Pursuing the regenerative organic certification wasn’t something that Park Farming Organics was considering until some of its buyers, including La Tourangelle, which buys sunflower oil, and Pacific Foods, a subsidiary of Campbell Soup, drove them to it.
“Thankfully, we didn’t really have to do anything different to qualify, except for the additional persnickety paperwork that was requested by these regenerative certification companies,” he said.
Park said social requirements of the regenerative organic certification are simply good for business, rather than an additional burden for farm operators.
“If you take really good care of your employees, they don’t leave,” he said. “They learn your farm really well and care about the business. The performance level goes up, and as a farm owner, you’ll have to do less micromanagement. It makes the whole farm run better.”
Park and his son Brian also encourage field workers, through financial incentives, to come up with relevant observations and suggestions. For example, workers are rewarded for noticing the presence of a particular pest or suggesting a better way to cultivate.
Reducing risks during transition
He offers tips on how other annual row crop growers can mitigate the risk during the transition period.
“If over the years you’ve added very little biomass such as cover crops and compost, and then you start putting a lot of those inputs, your carbon-nitrogen ratio is going to be unbalanced in the beginning,” he said. “Your microbial diversity and density population hasn’t built up, your system is not running yet, so your crops aren’t gonna be very good. So during the transition period of a field, we grow crops that are low investment, low risk, that of course end up being low income. But I brought in over 34 fields in the last 35 years, so I’ve gone through this time and time again, and it works.”
He gives an example of crop rotation that has worked for him.
“You can start by planting wheat for example, and putting all the residue’s biomass into the soil after harvest,” Park said. “You can then add a summer cover crop followed by a winter cover crop. After that, you can go with a low-investment crop, which in our area could be sunflower or safflower. After harvest, plant a fall cover crop. With all this, you’ll be building up the soil and getting the microbial life going.”
(Credit: Scott Park of Park Farming Organics)
Following this type of pattern during the three years required to get the organic certification is enough for the soil to start its own cycling digestive system going.
“That’s when the plants and the microbial life have a symbiotic relationship and they start solving your insect and disease problems,” Park said.
But he warns growers interested in the transition to avoid growing high-value crops right at the beginning of the process because the ground won’t be ready for a heavy diet of biomass.
Patience is key.
“You need to start out slow on getting the microbe system to work,” he said. “But after that, your soil will solve a lot of your insect, disease and nutritional problems, tremendously reducing your need for pesticides and fertilizers. The improved water holding capacity will make your farm much more resilient as well.”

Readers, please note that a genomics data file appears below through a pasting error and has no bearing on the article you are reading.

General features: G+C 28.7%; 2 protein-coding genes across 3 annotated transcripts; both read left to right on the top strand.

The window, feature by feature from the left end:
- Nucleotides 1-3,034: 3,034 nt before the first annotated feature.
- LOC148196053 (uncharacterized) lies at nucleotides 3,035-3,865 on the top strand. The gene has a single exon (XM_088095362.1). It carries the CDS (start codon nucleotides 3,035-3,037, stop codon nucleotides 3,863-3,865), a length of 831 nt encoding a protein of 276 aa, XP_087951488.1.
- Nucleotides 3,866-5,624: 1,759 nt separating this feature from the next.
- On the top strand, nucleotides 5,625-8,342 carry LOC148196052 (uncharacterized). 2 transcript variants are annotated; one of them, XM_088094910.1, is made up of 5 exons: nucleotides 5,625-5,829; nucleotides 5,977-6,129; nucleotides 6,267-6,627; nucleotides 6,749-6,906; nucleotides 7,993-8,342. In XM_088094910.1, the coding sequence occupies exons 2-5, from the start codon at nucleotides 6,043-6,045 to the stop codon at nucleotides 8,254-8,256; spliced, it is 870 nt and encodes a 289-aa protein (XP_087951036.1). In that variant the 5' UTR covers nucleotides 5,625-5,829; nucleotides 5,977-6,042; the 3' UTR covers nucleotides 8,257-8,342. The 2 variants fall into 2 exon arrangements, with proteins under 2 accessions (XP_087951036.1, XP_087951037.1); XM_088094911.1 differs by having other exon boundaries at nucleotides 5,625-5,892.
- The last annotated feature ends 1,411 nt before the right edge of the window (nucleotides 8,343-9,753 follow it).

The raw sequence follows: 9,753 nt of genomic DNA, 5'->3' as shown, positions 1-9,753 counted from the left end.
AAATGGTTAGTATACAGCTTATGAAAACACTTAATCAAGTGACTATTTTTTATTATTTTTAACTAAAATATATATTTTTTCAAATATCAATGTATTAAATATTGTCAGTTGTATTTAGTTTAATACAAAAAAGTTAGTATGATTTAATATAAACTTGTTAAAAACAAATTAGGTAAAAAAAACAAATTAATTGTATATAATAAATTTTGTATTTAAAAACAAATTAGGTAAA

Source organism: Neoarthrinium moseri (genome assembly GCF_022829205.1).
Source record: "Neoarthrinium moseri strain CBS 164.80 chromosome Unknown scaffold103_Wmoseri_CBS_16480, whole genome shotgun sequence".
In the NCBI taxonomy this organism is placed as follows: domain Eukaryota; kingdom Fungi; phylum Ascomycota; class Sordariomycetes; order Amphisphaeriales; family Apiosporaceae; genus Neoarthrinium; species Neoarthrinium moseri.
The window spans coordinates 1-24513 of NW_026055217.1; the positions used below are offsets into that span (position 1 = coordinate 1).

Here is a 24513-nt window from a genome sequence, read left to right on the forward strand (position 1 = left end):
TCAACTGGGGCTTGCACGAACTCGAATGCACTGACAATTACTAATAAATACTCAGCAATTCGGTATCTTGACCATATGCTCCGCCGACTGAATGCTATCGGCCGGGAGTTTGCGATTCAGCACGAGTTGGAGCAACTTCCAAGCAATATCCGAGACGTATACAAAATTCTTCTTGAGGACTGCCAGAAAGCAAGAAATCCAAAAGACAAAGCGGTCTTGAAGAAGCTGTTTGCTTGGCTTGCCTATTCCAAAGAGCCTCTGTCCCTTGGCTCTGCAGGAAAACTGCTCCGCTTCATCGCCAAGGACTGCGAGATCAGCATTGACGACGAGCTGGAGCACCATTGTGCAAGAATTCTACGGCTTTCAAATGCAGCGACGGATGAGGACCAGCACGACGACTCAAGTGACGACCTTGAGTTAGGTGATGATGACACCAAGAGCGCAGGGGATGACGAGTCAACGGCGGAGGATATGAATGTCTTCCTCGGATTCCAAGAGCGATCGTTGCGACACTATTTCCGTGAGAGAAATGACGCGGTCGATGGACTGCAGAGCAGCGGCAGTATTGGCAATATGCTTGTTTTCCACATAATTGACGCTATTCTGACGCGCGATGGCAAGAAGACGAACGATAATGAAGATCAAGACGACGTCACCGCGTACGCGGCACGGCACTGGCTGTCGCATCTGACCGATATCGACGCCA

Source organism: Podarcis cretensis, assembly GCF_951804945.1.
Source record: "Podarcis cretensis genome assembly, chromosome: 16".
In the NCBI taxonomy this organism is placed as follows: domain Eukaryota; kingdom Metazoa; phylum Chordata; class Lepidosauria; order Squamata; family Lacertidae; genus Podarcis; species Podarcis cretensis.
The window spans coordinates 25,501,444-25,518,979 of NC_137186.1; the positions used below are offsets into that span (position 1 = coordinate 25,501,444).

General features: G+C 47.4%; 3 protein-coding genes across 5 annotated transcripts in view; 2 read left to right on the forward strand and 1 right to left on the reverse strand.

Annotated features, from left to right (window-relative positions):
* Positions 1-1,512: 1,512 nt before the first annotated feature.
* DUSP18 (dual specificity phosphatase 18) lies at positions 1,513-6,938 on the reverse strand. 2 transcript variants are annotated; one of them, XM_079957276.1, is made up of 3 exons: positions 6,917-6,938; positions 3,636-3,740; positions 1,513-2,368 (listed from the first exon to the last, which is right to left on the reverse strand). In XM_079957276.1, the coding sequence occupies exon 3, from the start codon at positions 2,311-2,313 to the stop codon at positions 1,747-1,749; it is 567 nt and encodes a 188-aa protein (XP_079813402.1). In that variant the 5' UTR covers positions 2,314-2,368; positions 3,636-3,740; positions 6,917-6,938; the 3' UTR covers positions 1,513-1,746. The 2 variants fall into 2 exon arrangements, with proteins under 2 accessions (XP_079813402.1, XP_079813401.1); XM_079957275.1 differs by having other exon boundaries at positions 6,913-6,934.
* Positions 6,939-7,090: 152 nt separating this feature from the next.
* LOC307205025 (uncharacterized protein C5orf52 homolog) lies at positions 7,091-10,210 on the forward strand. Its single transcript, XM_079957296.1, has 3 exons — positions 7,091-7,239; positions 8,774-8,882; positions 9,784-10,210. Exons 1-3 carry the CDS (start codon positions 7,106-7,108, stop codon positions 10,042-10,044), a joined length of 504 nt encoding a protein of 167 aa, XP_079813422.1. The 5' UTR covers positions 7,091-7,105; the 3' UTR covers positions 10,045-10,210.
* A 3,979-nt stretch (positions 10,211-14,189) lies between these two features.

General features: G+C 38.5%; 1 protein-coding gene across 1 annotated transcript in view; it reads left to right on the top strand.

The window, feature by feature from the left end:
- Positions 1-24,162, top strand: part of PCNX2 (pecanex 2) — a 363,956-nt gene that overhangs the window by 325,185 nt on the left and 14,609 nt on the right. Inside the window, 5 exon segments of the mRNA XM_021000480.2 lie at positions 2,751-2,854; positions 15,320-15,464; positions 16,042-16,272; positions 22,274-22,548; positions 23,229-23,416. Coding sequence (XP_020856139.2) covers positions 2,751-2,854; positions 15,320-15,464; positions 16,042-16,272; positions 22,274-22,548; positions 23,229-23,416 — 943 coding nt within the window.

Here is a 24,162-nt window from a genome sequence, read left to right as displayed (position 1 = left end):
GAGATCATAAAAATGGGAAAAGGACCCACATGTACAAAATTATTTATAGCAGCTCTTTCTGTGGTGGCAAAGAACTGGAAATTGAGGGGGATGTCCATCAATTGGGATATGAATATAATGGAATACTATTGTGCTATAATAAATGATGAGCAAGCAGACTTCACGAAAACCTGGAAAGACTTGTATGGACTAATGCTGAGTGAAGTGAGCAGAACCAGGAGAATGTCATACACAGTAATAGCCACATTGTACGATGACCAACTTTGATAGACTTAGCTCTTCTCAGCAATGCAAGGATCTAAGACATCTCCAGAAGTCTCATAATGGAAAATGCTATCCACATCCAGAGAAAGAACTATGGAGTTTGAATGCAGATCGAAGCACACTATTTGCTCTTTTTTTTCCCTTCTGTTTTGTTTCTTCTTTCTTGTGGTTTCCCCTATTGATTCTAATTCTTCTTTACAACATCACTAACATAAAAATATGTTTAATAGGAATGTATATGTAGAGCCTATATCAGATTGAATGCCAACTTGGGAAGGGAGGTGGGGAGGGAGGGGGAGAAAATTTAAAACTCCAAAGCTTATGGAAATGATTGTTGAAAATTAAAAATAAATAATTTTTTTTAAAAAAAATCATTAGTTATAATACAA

Universal principles, local practices
While core principles apply to all farms across the world, such as the need to focus on soil health, Park said specific practices will differ from farm to farm. The no-till practice, which he has been experimenting with since 1997, is one of those specific practices that doesn’t seem to work successfully on their farm, yet.
“We practice targeted tillage instead, which means there are areas that we sometimes have to disturb on the top two inches, to remove the weeds, for example,” he said. “We cultivate as lightly and as shallow as possible. We like to use the term ‘controlled traffic’ as all our fields are set up on GPS sub-one inch where our tractors run almost on their own. This way, the tractor path is always on the exact same area.
“Seventy five percent of all our ground never has anything pressing down on it. We’ll go through and will run a ripper to break up that compaction that maybe had six or seven tractors or a harvester’s weight passing on that area,” he said. “We’ll shatter that instead of going and ripping the whole field and messing up the microbes and screwing up earthworm housing. Targeted tillage is part of the foundation of each farm, whatever the way they farm, could fit.”
The key principles are to perform as little tillage as possible, implement crop rotation, grow a diversity of crops and cover crops, and have plants grow on the soil 365 days a year if possible.
“We add an average of 10 to 15 tons of biomass per acre and per year in every field to feed the soil and all the microorganisms. Once you get the system going, you pretty much just keep feeding it. In most crops you’ll bump it a little more with compost, other crops you won’t add any at all.”
Park believes that conventional wisdom still needs to evolve.
“A lot of people want a template of things to follow, but it doesn’t work that way. It is tied to the field, to the crop, and other parameters. There is knowledge needed to do it. In our case, we do no-till when it fits but sometimes we’ve found tilling necessary, especially in organic. If I figured out how to control weeds, my system would be almost flawless. But we don’t. We battle weeds all the time. The crop and the soil are beautiful, but it’s not no-till.”
Feeding the soil
Park explains that the biomass they bring to their soil comes from three sources.
One source is cover crop residue. “For example, we have a mix of wheat, corn, and rice. They are the big players in providing a lot of biomass that goes into the ground.